In 1986, at the inauguration of the government's first environmental program, the Ganga Action Plan, Prime Minister Rajiv Gandhi spoke these words in Banaras:
The purity (pavitrata) of the Ganga has never been in doubt. Yet we have allowed the river to become polluted (ganda hone de rahi hai), a river that is the symbol of our spirituality. The felling of trees has caused severe floods and silt and mud now flow into the Ganga making the river shallow so that boats cannot ply in it as they did before. Along with this we are seeing that the different kinds of pollution (polyusan)--the dirt (gand) of the city, of industry, of factories and of dead animals--all kinds of dirtiness (gandagi) we are throwing in the Ganga. From now on, we shall put a stop to all this. We shall see that the waters of the Ganga become completely clean (bilkul saf) once again.
In this speech, Rajiv Gandhi made a significant statement about the nature and quality of the river Ganga, one that cut through several cultural logics and tied core symbols together to create a curious bricolage. He was calling for a new conceptual space by setting up metaphoric linkages between categories considered distinct in popular discourse, especially in the popular discourses of Hindus of Banaras. By talking about Ganga's sacred purity (which Hindus refer to as pavitrata) and human-generated pollution (what Hindus call gandagi and he called the dirt [gand] of the city), he modified and gave new meaning to the terms he invoked purity (pavitrata), dirt (gandagi) and cleanness (saf hona).
The problem of semantic disjunction is one that many government officials have largely ignored since Gandhi's inaugural address. Even those officials who in their private lives practice Hindu rituals of purification with faith and devotion do not address this issue in policy debates. Government policies often use the English term 'pollution' to define a series of problems that involve waste and its impact on the river. Since the term pollution can also gloss over a distinction between the toxic waste of industry and the organic waste of households and human interactions, it has the potential to obfuscate ecological processes that may be harmful to residents. This is because government offices tend to under-report levels of toxic waste in the river by focusing more on the parameters of dissolved oxygen and biological oxygen demand, parameters that say nothing about heavy metals and other toxins in the river (see National River Conservation Directorate web page: http://envfor.nic.in/nrcd/nrcd.html). This also allows government officials to allocate a disproportionate amount of blame to religious interactions with the river and deflect attention away from industrial uses. This is problematic for the development of the public's understanding of industrial waste and wastewater in general.
The English term pollution also confuses or disregards the distinction that many Hindus of Banaras make between sacred purity and impurity (pavitrata/suddhata and apavitrata/asuddhata) and material cleanness and dirtiness (saf hona/svacchata and ganda gi/asvacchata). Rajiv Gandhi did not ignore this distinction but used it to argue for an ecological understanding of the river. What Rajiv Gandhi did was use the terms that were most familiar to his audience by opening with the argument that Ganga's purity (pavitrata) was not in question. Then he roped in the audience for a more difficult stretch by suggesting that Ganga could be adversely impacted by dirt and waste (gandagi) and that she could become unclean (ganda). Taking the position of manager of cities and the nation, he argued that Ganga needed to be clean again (dobara bilkul saf hone lag jae) and in doing so opened up a fresh discursive space in which to consider the conditions of uncleanness or pollution in a sacred river.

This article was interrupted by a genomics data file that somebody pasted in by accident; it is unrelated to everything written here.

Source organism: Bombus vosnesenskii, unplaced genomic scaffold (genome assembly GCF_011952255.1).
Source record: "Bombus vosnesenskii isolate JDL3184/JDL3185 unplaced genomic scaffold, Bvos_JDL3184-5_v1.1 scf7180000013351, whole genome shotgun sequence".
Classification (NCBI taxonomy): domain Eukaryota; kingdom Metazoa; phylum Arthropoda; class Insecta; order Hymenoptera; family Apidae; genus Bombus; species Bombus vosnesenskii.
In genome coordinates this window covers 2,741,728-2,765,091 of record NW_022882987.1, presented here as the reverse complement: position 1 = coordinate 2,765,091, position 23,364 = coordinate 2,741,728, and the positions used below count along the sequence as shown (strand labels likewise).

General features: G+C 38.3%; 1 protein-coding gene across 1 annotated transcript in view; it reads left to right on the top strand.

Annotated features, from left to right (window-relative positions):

Gandhi argued that Ganga's purity was not in doubt. But he asked people to recognize that human activities were causing harmful pollution, a pollution which he transliterated from English as polyusan. He promoted the idea that humans had the power to stop their own misuse of material power and stop waste disposal practices that were harmful to the river. With the power of human agency, Rajiv Gandhi explained, the Ganga could "become clean once again."
The primacy given to human agency over ecological, natural or divine power departs in significant ways from assumptions about Ganga's power that members of his audience were likely to have made at that time. To deliver that address, Rajiv Gandhi lectu red from a platform on Rajendra Prasad ghat. This ghat or flight of steps gives the public access to the Ganga and is adjacent to the ghat on which I have conducted most of my fieldwork in Banaras. Speaking toward a modest crowd sitting in decorated boats and to a larger one gathered along the riverbank, he communicated to residents who, I would argue, had very different views about the power of the river.
As members of the Hindu community, pilgrim priests have views on dead bodies and dirtiness that differ in significant ways from the views of journalists, activists, lawyers and government officials working in environmental programs. According to the views of pilgrim priests, dead human bodies are cremated and after this, the ashes are immersed in the Ganga for purification. This constitutes a good sacrificial death, reaffirms Ganga's purpose on earth, and enacts a sublime form of cosmic regeneration. They explained to me that Hindu sacred texts told of Ganga's descent from heaven, a descent that brought her into contact with the three Gods Brahma, Siva, and Visnu. Through this contact, she acquired the power to purify human souls and absolve moral and material impurities. The Bhagavata Purana, for instance, expresses this theme of imperishability in the parable of Ganga's descent from heaven. Ganga, who flowed over the foot of Visnu into Brahma's jug, "washed away the dirt, in the form of the sins of the whole of the world, by her touch, and yet, remained pure [unpolluted by sins]" (Bhagavata Purana 5.17.1). After years of penance, a mortal named Bhagiratha requested that Brahma pour her out of his jug onto the locks of Lord Siva. Containing her powerful flow, Siva guided her descent to earth.